A manager needs to use as many methods as possible to involve the team in decision making and planning. Communication channels need to be kept open and flexible, so that the team can voice their opinions and the manager can give and seek information, ideas and feedback.
Methods will vary according to the type of team and the work environment. Ideally this open communication should be both formal and informal.
Benefits of involving the team
When a manager makes opportunities for the team to contribute to the planning and decision making process, this will enhance team morale and productivity. When the team contributes to the development of a plan they are more likely to “take ownership” of the plan’s success.
Involving the team in decision making empowers the team and demonstrates that they are valued. It helps to focus on goals rather than day to day tasks. Teams who are empowered in this way tend to be more open to change, innovative and creative.
On a practical level, the decision itself is also likely to be better than the manager would have made without team input. The manager has a “big picture” focus and can lose sight of the details which need to be taken into account. Members of the team may be specialists in a particular area – whereas the manager should be a specialist in management. They may raise technical or operational issues that need to be taken into account when making the decision.
Disadvantages of not involving the team
If a manager “imposes decisions from above” then the team will not feel valued or empowered. In effect, this approach implies that the team’s opinions are not worth having. As a result, team members can become apathetic and treat their job as a chore in order to make a living. They will lose focus on goals because they have no power to influence outcomes. Instead they will focus on the day to day routine tasks and have difficulty prioritising their work. Often in such cases the highest priority becomes being seen to be busy.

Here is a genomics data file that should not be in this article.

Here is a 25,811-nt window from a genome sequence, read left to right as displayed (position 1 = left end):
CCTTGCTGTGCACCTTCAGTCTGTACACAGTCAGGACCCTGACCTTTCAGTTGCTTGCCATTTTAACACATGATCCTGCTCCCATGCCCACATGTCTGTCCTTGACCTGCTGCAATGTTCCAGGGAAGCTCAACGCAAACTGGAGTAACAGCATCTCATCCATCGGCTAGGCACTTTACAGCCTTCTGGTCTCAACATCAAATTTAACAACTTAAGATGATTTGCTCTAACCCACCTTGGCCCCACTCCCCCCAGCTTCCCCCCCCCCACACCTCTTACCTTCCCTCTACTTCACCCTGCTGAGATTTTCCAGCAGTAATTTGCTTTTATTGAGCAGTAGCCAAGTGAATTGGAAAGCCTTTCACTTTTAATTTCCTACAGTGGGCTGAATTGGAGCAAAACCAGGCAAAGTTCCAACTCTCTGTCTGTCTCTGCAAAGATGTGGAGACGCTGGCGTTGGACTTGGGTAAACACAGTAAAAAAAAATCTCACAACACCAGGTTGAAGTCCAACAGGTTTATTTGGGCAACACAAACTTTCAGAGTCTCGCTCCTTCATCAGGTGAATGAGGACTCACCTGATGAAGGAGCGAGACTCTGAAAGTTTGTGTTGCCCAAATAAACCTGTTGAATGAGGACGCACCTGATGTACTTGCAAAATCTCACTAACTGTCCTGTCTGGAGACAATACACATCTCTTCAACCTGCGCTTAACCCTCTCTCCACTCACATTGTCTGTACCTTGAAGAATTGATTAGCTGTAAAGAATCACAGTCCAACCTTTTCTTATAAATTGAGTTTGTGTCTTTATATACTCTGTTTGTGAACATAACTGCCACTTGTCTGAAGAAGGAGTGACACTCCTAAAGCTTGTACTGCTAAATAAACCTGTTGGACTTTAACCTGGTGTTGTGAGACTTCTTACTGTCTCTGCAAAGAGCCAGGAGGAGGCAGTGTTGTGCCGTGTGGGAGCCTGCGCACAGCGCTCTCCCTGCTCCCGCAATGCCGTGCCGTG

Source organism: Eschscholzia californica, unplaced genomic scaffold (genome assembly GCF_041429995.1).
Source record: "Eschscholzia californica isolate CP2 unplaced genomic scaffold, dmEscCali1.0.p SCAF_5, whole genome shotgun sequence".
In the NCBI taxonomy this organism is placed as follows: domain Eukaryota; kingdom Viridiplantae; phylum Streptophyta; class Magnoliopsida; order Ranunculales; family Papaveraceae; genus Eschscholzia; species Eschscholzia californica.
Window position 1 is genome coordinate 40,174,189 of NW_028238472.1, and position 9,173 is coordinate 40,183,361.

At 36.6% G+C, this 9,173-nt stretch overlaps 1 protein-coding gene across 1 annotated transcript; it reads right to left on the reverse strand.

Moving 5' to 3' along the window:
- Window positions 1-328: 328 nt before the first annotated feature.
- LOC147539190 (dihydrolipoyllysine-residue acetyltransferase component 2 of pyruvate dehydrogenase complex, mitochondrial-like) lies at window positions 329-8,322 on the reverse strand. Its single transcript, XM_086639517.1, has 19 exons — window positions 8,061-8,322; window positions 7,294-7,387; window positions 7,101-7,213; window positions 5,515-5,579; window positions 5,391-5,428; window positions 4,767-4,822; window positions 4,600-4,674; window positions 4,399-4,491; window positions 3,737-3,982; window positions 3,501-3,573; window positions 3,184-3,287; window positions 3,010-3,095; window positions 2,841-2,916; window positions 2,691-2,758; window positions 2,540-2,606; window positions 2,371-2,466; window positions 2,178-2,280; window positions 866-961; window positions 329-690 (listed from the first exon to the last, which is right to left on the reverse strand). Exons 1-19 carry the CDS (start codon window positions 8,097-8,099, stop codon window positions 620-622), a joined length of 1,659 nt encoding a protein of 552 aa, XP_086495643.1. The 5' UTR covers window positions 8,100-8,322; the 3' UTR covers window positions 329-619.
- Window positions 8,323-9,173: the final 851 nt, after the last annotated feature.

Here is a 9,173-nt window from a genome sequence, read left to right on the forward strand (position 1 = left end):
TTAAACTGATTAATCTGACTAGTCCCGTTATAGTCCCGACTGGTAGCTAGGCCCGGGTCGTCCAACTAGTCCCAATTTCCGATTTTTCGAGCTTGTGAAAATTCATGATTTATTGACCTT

In the worst case scenario this can lead to a culture of apathy and significant reduction in productivity. Workers who possess initiative and wish to take pride in their work can become frustrated at their inability to contribute to meaningful outcomes and as a result they may resign. Workers who lack initiative and are less productive are likely to remain. In the long run, the majority of the team will be the less productive workers without initiative.
Written by Sandy Welton: https://trainingresourcesrto.com.au/
Please post your thoughts below.
It appears to be common sense to involve a team in effective decisions but so often managers dictate what their team should do and it really shows from a HR perspective, how ineffective and disengaging this type of management style is. Sometimes the team may not be able to input into a decision but that can also be clearly communicated so the team is still empowered and engaged.
It certainly seems more common in todays workplaces that decisions are made without involving those that may be in a position to add value to the discussion first. Whether it be because of ignorance that this is a good idea, lack of time to consider various ideas, or management styles and personalities that don’t allow for it, it’s a shame that this is producing so many employees that now decide not engage and contribute. Any change in management style that focusses on including the team and their ideas when its possible to do so must be a good thing.
Involving the team in decision making is very beneficial as it allows some insight into their thought patterns and gives a manager a chance to get to know staff members better. Insight can also be gained into the job knowledge each member possesses, letting a manager assess where training resources can be better utilised. The prospects for advancement of the team members becomes obvious as strong leaders emerge when they feel empowered and valued.
When a manger involves all members of the team it enhances team morale and productivity. Provides and promotes innovation and ideas that the manager may not have thought off. Giving a range of ideas that will benefit the team’s performance in which the team has contributed and they feel valued.
Very true Denai, when the team is able to contribute you have the advantage of a variety of ideas from different perspectives and this provides great opportunities for leaders to use and explore options.
These are all great advantages of having team member contribution Glenise, thanks for sharing your thoughts.
I feel the advantages of involving each member of the team are many. I would like to list a few below (these are from my own experience as a team leader):
1) New ideas which can be very innovative.
2) Improves team and individual morale.
3) Encourages individual loyalty and commitment to the success of the organisation.
4) Opens communication between team members and management resulting in increased performance.